A. The first lie of fiction is that the author gives some order to the chaos of life: chronological order, or whatever order the author chooses. As a writer, you select some part of a whole. You decide that those things are important and the rest is not. And you write about those things from your perspective. Life is not that way. Everything happens simultaneously, in a chaotic way, and you don't make choices. You are not the boss; life is the boss. So when you accept as a writer that fiction is lying, then you become free. You can do anything. Then you start walking in circles. The larger the circle, the more truth you can get. The wider the horizon—the more you walk, the more you linger over everything—the better chance you have of finding particles of truth.
Q. Where do you get your inspiration?
A. I am a good listener and a story hunter. Everybody has a story and all stories are interesting if they are told in the right tone. I read newspapers, and small stories buried deep within the paper can inspire a novel.
Q. How does inspiration work?
A. I spend ten, twelve hours a day alone in a room writing. I don't talk to anybody. I don't answer the telephone. I'm just a medium or an instrument of something that is happening beyond me, voices that talk through me. I'm creating a world that is fiction but that doesn't belong to me. I'm not God; I'm just an instrument. And in that long, very patient daily exercise of writing I have discovered a lot about myself and about life. I have learned. I'm not conscious of what I'm writing. It’s a strange process—as if by this lying-in-fiction you discover little things that are true about yourself, about life, about people, about how the world works.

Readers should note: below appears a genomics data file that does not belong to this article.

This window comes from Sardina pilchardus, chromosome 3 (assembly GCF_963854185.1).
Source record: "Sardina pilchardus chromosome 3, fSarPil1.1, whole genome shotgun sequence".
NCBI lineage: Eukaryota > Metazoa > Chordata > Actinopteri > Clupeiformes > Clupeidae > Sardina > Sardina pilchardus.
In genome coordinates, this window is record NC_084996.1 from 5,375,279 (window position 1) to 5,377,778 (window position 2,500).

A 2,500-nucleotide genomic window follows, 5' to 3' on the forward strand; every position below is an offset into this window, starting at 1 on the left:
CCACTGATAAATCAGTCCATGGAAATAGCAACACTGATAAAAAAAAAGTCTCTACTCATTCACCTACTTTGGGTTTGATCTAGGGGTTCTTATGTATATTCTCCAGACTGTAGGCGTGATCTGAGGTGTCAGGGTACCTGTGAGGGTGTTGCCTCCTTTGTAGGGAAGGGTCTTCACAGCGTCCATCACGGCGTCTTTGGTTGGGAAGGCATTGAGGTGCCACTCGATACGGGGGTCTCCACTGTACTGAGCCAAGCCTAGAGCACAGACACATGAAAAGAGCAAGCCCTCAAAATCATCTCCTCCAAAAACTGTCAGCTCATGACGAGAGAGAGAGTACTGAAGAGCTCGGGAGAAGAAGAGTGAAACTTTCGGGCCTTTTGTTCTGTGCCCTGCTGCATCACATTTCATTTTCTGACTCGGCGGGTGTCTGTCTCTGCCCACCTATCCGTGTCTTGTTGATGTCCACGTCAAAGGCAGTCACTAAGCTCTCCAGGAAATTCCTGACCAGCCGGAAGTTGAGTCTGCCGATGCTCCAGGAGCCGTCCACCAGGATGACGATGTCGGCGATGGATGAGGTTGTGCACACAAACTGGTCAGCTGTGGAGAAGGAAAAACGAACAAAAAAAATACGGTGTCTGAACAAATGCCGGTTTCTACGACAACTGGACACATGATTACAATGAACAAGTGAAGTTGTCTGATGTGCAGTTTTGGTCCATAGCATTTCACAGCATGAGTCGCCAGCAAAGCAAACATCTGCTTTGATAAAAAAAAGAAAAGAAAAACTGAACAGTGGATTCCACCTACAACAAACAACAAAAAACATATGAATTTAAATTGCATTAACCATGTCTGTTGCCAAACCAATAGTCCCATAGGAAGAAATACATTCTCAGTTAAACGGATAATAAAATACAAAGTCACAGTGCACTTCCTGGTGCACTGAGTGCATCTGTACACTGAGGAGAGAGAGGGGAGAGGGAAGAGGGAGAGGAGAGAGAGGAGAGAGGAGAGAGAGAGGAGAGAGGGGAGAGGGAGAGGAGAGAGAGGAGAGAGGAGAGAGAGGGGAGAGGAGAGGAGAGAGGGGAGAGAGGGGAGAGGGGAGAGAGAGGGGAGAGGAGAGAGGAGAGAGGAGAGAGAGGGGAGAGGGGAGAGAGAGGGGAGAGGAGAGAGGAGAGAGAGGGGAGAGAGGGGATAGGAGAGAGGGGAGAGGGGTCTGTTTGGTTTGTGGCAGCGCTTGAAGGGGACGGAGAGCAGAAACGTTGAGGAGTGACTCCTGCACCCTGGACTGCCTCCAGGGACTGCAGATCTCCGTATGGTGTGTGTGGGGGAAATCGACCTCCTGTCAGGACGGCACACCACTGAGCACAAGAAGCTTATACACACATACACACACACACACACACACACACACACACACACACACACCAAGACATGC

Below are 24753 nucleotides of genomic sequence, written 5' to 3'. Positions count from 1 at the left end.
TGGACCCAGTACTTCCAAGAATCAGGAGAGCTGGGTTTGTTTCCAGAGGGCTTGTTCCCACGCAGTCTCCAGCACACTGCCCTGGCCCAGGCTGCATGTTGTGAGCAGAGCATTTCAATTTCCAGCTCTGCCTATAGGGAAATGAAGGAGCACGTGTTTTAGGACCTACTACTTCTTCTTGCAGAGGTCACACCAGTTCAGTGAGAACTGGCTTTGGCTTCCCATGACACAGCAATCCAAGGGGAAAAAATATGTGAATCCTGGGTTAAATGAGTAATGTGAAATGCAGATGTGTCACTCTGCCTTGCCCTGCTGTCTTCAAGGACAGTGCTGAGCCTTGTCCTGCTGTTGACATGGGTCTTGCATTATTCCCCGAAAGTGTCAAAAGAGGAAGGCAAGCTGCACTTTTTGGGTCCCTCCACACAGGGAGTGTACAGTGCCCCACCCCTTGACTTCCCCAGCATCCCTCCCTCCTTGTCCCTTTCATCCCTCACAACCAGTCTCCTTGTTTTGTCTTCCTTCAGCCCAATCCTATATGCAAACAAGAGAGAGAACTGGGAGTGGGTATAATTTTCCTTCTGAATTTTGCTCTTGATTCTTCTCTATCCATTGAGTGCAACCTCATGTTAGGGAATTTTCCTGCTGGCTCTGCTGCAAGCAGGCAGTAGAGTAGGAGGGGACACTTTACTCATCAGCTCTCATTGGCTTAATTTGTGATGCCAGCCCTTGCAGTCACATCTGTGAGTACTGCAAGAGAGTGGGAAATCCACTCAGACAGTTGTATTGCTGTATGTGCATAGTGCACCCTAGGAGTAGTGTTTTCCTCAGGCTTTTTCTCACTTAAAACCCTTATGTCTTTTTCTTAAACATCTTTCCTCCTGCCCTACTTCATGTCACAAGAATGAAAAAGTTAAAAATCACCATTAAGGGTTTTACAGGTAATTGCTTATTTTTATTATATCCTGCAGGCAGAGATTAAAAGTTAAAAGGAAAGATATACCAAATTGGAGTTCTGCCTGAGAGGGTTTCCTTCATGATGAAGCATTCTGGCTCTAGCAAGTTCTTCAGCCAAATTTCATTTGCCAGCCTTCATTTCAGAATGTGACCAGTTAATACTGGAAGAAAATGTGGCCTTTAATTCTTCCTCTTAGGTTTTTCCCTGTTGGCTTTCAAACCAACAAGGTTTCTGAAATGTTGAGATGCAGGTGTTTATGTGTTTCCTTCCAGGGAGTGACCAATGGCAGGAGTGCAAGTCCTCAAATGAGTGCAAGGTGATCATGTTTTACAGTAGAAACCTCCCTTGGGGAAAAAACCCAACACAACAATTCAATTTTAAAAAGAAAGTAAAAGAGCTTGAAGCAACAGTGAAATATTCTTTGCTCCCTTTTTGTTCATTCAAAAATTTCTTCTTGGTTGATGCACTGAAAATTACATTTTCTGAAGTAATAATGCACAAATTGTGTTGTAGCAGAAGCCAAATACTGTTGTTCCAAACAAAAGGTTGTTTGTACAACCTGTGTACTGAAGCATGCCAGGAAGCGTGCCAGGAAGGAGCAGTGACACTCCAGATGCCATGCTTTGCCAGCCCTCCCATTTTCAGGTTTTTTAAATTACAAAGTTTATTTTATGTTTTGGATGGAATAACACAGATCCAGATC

Q. Can you talk about the characters?
A. When I develop a character I usually look for a person who can serve as a model. If I have that person in mind, it is easier for me to create characters that are believable. People are complex and complicated—they seldom show all the aspects of their personalities. Characters should be that way too.
I allow the characters to live their own lives in the book. Often I have the feeling that I don't control them. The story goes in unexpected directions and my job is to write it down, not to force it into my previous ideas.
Q. What makes a good end to a story?